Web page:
Dec 18, 2013

The Chosen Geek

How does a hacker look like? What do you imagine if you think of a hacker? What picture does the typical business guy have in mind when he talks about a hacker?
I don't know about you, but I tend to stand out of a crowd. Be it my mohawk, be it dressing totally in black or something else. Being able to tell someone on the phone who has no idea about my looks to pick me up and I have to think of something about my appearance to enable him to instantly recognize me once he spots me is usually no problem. This can be a blessing and a curse at the same time, it depends on the situation you are facing.

I guess a certain odd or different look comes with the job description of most hackers although I know some brilliant hackers who you could take for a financial analyst just by looking at them. Let's assume for a second that you are a hacker and there is something about the way you dress or act that makes you recognizable as a... hacker? Geek? Nerd? Techie? Whatever you call it, there are certain effects arising from this fact. For reasons of simplicity I will stick to the term geek for this article but it also applies for nerd and hacker.



The geek-factor

If you are with fellow hackers or other geeks, being a geek is perfectly fine. More than this, being a geek is sometimes a requirement to fit in. Within this group of your social peers, you may stand out negatively if you don't act or look geeky enough. Anthropologically speaking, you have to fit the group. Ever seen this guy looking like Brad Pitt and talking about stock prices and his new shiny car at your local hack space? Me neither. Don't misunderstand me, I'm not judging about looks or individual behavior here, neither am I saying acting in one way is good or acting in another way is bad. I'm just pointing out effects I observed.
Being or appearing like a geek will leave a certain first impression in the mind of people you meet. Let's add a little bit of psychology here. Stereotyped thinking comes into play. Once you left a first impression on somebody it is rather difficult to change it. Being a geek is often associated with technical expertise, the ability to get lost in details, perfectionism and in-depth expert knowledge of certain domains. Unfortunately people do not only recognize these super-human powers but also have negatively connoted associations. These can range from being introvert and socially-awkward to having no sense for outward-appearance or being arrogant and all other sorts of stereotypes. If geeks would always only be walking and talking with other geeks, there would be no problems with this. Since this is rarely the case, we have to deal with stereotyped thinking and turn it to our advantage. We have to become selctive with our geek-factor to avoid glas-barriers and uncomfortable situations.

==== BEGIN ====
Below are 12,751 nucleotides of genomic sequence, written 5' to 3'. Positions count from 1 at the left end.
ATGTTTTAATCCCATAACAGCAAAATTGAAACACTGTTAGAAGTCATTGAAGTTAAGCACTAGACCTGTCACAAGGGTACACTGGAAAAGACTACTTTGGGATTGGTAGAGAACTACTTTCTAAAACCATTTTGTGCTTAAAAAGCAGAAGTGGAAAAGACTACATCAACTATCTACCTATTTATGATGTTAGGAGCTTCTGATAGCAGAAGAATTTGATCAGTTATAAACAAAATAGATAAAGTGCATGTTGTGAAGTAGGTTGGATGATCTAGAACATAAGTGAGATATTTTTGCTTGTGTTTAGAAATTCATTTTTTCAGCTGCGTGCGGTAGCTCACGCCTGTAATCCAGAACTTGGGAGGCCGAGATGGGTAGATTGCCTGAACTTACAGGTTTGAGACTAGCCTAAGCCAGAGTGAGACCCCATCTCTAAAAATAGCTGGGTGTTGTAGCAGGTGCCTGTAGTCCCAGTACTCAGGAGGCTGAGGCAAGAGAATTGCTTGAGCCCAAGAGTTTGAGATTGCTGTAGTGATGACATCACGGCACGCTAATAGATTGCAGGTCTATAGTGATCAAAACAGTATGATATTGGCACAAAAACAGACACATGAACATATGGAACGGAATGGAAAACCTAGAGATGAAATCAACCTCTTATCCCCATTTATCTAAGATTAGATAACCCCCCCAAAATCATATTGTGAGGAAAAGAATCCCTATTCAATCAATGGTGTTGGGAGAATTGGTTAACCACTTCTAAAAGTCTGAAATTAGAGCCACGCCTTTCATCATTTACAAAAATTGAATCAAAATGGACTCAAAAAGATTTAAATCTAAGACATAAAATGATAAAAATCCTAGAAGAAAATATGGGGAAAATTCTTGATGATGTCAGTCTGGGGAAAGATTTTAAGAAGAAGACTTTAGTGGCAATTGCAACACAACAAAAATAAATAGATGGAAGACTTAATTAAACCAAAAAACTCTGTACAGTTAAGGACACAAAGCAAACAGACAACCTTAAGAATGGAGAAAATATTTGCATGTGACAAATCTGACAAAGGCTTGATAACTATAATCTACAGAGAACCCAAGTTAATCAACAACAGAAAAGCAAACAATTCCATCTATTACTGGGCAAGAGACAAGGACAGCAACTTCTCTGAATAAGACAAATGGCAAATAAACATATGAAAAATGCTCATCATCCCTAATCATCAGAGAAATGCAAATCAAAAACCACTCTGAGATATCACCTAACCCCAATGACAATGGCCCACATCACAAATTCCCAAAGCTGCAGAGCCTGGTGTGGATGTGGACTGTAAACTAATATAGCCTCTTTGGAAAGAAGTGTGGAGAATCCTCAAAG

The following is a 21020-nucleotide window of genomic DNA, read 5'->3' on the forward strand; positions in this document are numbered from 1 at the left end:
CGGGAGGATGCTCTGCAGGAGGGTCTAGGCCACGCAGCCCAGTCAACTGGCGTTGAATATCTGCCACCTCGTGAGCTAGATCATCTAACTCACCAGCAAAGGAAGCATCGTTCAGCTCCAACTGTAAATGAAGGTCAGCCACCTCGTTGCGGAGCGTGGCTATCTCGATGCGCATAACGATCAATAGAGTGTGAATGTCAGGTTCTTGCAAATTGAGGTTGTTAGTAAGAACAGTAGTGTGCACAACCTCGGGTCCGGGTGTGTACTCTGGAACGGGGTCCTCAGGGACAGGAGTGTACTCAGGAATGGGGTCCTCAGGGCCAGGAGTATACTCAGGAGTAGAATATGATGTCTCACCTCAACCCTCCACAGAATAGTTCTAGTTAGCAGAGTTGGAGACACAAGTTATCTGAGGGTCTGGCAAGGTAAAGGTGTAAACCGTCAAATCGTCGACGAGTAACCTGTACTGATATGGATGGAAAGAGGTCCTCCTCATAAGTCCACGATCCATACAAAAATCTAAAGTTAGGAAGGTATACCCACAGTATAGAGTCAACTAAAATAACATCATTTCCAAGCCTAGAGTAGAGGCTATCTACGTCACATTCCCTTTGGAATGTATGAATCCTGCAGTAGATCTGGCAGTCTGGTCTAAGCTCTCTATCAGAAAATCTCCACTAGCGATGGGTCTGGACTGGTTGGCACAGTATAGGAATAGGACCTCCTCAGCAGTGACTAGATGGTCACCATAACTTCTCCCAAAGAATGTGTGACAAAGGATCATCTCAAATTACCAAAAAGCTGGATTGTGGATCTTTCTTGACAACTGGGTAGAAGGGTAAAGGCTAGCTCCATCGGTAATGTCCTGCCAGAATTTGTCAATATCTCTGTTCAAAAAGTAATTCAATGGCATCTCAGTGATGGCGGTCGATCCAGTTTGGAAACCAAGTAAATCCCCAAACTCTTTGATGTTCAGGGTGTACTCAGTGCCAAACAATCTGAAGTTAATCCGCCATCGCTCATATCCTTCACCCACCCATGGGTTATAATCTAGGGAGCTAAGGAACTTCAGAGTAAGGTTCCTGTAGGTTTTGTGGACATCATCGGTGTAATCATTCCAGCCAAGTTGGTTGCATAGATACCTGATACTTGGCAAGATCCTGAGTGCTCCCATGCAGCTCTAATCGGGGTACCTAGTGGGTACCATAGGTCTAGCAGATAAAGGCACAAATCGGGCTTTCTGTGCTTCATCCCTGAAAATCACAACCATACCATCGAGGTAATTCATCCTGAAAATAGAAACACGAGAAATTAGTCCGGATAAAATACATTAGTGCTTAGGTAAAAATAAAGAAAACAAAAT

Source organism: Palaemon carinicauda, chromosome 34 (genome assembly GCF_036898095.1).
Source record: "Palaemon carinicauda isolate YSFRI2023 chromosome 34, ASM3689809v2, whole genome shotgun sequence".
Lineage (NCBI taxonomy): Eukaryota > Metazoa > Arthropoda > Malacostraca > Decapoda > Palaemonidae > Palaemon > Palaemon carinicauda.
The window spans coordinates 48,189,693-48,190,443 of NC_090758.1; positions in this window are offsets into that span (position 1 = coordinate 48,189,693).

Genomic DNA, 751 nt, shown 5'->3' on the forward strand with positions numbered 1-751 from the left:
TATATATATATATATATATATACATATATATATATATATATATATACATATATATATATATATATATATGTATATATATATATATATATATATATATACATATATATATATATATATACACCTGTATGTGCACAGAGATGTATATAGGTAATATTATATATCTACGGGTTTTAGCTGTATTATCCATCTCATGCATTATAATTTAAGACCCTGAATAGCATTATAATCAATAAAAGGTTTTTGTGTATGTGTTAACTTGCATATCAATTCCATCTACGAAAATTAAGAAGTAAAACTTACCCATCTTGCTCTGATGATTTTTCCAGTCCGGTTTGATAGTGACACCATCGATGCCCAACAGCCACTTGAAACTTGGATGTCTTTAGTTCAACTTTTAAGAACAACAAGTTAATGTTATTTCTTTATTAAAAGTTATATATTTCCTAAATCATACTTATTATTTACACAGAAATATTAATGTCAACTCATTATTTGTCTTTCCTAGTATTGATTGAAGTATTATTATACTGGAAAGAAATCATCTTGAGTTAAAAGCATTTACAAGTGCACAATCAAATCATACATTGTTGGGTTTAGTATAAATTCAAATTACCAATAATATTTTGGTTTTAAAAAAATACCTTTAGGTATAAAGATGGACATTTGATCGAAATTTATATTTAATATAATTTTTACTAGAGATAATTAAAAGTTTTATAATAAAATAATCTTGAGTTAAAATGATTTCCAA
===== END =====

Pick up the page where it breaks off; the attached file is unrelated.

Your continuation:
Looking at the business side of things

Penetration testers and ethical hackers are often wanderers between worlds. When dealing with customers or corporate colleagues they have to be able to understand and speak corporate language as well as that they to have to have maturely developed communication skills. At the same time, when working on a penetration test or getting lost in a technical discussion, they have to release their inner geek and stand their technical ground. What differentiates geeks who tend to get stuck on pure operations jobs from people climbing up the career ladder is their ability to be selective with their geek-factor. If you work in a big enterprise probably only very few people enjoy your geeky-side as much as you do. Chances are high that you appear a little awkward to them if you geek-out too much or too often. Everybody expects the perfect consultant-appearance once a job gets customer- or management-facing. You have to hide your geekiness sometimes pretty deep in your inner closet. That does not mean neglecting or even denying your personality. I hear this from time to time while talking with fellow security enthusiasts. Try to look at it from a differenct perspective. You don't get twisted by society or your environment, you rather adapt to it temporarily to make it work in your favor. Now, isn't that what hacking is supposed to be? Finding creative ways to reach your goals (while having fun at the same time)?

TL;DR: We all love to be geeky. Often it is not appropriate to be geeky and you are better advised by hiding your inner geek. Be positive about it and see it as a chance.

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